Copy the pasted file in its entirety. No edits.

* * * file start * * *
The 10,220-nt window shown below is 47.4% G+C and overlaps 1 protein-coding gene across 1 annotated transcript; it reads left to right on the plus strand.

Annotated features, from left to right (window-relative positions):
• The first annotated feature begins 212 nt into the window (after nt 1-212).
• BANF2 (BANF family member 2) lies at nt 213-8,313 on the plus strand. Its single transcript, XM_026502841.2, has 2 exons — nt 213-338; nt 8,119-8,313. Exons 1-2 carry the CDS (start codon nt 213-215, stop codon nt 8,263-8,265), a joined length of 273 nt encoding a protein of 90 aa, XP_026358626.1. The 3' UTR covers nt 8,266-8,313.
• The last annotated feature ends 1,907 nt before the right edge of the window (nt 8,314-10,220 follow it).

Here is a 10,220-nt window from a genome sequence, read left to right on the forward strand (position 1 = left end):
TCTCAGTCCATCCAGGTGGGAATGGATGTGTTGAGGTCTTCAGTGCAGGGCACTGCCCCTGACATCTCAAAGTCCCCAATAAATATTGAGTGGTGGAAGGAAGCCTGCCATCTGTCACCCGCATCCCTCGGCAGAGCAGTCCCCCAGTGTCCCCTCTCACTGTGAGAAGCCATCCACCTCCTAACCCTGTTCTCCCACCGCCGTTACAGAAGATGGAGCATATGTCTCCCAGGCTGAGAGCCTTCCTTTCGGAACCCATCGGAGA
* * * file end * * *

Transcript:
The 10,220-nt window shown below is 47.4% G+C and overlaps 1 protein-coding gene across 1 annotated transcript; it reads left to right on the plus strand.

Annotated features, from left to right (window-relative positions):
• The first annotated feature begins 212 nt into the window (after nt 1-212).
• BANF2 (BANF family member 2) lies at nt 213-8,313 on the plus strand. Its single transcript, XM_026502841.2, has 2 exons — nt 213-338; nt 8,119-8,313. Exons 1-2 carry the CDS (start codon nt 213-215, stop codon nt 8,263-8,265), a joined length of 273 nt encoding a protein of 90 aa, XP_026358626.1. The 3' UTR covers nt 8,266-8,313.
• The last annotated feature ends 1,907 nt before the right edge of the window (nt 8,314-10,220 follow it).

Here is a 10,220-nt window from a genome sequence, read left to right on the forward strand (position 1 = left end):
TCTCAGTCCATCCAGGTGGGAATGGATGTGTTGAGGTCTTCAGTGCAGGGCACTGCCCCTGACATCTCAAAGTCCCCAATAAATATTGAGTGGTGGAAGGAAGCCTGCCATCTGTCACCCGCATCCCTCGGCAGAGCAGTCCCCCAGTGTCCCCTCTCACTGTGAGAAGCCATCCACCTCCTAACCCTGTTCTCCCACCGCCGTTACAGAAGATGGAGCATATGTCTCCCAGGCTGAGAGCCTTCCTTTCGGAACCCATCGGAGA